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College Price Increases Keep Pace With Inflation

November 6, 2008

The College Board has released its annual "Trends in College Pricing" survey report, which this year shows that the listed price of tuition and fees at the nation’s postsecondary institutions generally kept pace with rising inflation as measured by the Consumer Price Index (CPI). In addition, a companion report, "Trends in Student Aid," shows that total grant, work-study, and education tax benefits to college students rose to $143.4 billion, a record high.

In the 2008-2009 academic year, average tuition and fee listed prices for undergraduates attending four-year private non-profit colleges and universities rose 5.9%, to $25,143, while listed in-state undergraduate tuition and fee prices at four-year public institutions increased 6.4% to $6,585. At community colleges, the average listed in-district tuition and fee price rose 4.7% to $2,404. In each case, the average price increase was just slightly higher than the 5.6% jump in the CPI as of July 2008.

Tuition, fees, room, and board prices for full-time undergraduates attending four-year public colleges and universities also rose at nearly the rate of inflation (5.7%) to $14,333. These charges to full-time undergraduates at four-year private non-profit institutions rose 5.6% to $34,132.

It should be noted that the tuition and fee and total cost of attendance figures were collected by the College Board in October 2007. Since then, at least 11 states have announced mid-year tuition and fee hikes in their in-state undergraduate tuition and fee prices, according to the Center for Budget and Policy Priorities. The College Board data does not reflect these mid-year tuition increases.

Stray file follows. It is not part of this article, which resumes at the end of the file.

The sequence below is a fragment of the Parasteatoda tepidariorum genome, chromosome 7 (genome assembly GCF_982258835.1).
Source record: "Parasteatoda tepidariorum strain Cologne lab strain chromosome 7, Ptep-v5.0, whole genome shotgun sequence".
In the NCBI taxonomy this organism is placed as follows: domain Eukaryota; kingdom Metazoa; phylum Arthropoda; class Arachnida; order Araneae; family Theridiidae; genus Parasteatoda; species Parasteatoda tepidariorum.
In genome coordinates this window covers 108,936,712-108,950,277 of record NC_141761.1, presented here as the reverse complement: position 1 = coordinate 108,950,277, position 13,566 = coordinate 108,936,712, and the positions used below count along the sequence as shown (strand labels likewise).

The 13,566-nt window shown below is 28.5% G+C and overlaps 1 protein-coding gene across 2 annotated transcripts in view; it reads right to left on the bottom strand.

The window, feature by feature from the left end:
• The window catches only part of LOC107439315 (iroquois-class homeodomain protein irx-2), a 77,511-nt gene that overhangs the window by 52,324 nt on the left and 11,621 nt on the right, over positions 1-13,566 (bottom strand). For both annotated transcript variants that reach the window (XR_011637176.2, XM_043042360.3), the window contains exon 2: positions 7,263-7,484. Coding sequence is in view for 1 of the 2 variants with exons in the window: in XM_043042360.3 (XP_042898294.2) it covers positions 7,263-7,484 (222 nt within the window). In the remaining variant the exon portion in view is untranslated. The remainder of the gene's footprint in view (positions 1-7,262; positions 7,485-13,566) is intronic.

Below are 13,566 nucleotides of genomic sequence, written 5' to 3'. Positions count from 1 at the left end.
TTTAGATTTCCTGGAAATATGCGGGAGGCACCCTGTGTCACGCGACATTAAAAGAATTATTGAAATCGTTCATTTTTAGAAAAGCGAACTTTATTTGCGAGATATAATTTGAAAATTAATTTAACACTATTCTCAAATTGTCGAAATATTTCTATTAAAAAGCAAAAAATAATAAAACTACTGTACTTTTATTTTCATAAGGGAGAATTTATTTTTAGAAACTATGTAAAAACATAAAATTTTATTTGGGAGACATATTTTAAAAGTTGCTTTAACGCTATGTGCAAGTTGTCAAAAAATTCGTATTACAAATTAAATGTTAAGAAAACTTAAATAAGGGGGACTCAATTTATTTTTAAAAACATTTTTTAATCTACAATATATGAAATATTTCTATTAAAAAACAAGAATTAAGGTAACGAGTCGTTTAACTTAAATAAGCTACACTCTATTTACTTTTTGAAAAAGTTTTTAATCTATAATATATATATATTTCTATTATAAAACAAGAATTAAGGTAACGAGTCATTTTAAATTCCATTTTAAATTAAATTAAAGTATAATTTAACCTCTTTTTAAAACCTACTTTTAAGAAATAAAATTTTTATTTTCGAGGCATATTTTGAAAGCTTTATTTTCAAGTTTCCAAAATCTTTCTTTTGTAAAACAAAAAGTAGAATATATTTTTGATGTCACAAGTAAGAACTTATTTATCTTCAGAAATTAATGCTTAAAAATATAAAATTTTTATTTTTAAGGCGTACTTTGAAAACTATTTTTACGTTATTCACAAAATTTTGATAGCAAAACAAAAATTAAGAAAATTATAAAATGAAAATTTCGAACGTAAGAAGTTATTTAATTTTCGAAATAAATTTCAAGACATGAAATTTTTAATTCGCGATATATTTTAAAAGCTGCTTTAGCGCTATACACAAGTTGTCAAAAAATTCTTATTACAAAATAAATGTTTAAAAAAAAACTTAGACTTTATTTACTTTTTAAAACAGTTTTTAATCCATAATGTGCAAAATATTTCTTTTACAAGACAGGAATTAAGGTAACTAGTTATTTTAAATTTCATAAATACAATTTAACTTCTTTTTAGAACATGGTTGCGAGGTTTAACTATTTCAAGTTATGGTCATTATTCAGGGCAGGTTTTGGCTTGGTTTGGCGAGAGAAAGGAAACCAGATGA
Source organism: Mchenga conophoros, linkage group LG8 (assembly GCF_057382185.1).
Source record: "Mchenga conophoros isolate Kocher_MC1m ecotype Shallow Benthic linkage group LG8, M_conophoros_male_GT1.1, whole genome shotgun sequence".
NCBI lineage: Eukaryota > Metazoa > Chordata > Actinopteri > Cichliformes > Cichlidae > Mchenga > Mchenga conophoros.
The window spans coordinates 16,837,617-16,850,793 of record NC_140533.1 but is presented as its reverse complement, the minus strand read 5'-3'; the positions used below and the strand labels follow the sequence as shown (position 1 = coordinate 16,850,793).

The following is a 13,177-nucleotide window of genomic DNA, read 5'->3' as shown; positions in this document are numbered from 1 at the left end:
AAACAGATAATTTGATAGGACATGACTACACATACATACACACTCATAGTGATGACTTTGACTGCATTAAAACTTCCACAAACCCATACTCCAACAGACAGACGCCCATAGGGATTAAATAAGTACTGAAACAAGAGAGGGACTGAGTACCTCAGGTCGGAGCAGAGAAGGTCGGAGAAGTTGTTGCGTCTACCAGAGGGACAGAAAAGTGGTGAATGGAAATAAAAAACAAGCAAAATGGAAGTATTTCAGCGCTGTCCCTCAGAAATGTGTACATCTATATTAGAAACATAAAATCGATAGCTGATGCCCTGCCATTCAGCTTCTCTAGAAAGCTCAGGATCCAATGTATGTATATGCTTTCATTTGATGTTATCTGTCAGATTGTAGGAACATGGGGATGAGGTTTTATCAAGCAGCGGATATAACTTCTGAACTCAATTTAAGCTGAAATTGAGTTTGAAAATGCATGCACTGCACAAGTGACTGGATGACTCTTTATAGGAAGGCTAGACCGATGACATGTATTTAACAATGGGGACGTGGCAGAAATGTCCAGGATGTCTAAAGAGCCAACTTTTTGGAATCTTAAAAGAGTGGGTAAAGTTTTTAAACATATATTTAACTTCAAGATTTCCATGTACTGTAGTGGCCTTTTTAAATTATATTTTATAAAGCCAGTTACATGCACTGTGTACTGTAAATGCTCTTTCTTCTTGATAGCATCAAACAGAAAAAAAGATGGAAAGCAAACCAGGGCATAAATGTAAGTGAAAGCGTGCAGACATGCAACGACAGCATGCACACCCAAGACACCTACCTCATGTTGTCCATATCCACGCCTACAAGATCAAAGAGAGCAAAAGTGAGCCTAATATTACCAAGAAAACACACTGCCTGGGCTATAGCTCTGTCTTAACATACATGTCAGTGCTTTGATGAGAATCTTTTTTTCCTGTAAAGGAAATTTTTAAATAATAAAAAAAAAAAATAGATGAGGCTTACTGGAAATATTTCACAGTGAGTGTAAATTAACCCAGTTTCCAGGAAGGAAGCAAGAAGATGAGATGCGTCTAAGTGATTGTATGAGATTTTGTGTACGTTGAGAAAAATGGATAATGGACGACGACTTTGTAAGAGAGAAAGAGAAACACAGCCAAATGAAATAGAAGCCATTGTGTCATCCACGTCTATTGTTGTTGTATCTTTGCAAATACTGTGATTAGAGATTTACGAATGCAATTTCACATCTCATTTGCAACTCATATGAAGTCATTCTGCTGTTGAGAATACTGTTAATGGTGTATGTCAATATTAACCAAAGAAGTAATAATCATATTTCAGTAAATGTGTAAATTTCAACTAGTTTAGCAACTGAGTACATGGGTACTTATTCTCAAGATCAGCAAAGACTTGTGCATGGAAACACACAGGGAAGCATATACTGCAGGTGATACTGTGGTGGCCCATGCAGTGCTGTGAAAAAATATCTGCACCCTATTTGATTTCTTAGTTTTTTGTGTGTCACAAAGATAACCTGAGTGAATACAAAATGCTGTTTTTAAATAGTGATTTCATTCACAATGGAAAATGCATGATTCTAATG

Financial aid for full-time students appears to be rising at nearly the same rates as the price increases, suggesting that higher education institutions and the federal and state governments are increasing their efforts to mitigate the possible adverse effects of rising tuition on the neediest undergraduates. The "Trends in Student Aid" report reveals total aid to all college students (undergraduates and graduate/professional combined) rose roughly 6% between 2006-2007 and 2007-2008. Institutionally funded grants increased almost 9%, to $29.1 billion. Collectively, colleges and universities provide 42% of the total grant aid awarded to postsecondary students; federal grant programs, by comparison, provide 31% of the total.

Rising institutional aid, combined with federal college tuition tax credits and increases in state and federal grant appropriations, suggest that a large number of students are actually paying less for college than the published tuition and fee charges indicate. The College Board estimates that in 2008-2009, full-time students at four-year private non-profit colleges and universities receive an average of $10,200 in grant aid from all sources and federal tax benefits. This aid reduces the average net tuition and fee price that full-time undergraduates pay to about $14,900. Full-time students attending four-year public colleges and universities receive an estimated average of $3,700 in grant aid from all sources and federal tax benefits, which reduces the average tuition and fees they pay to about $2,900.

The one source of aid to college students that appears to be declining is private (non-governmental) student loans. Between 2006-2007 and 2007-2008, the amount of private loans received by postsecondary students fell 1%, from $19.2 billion to $19.1 billion. This decline may reflect the freezing of the credit markets and the increasing use of federal student loans.

NACUBO staff resource: Ken Redd, Director, Research & Policy Analysis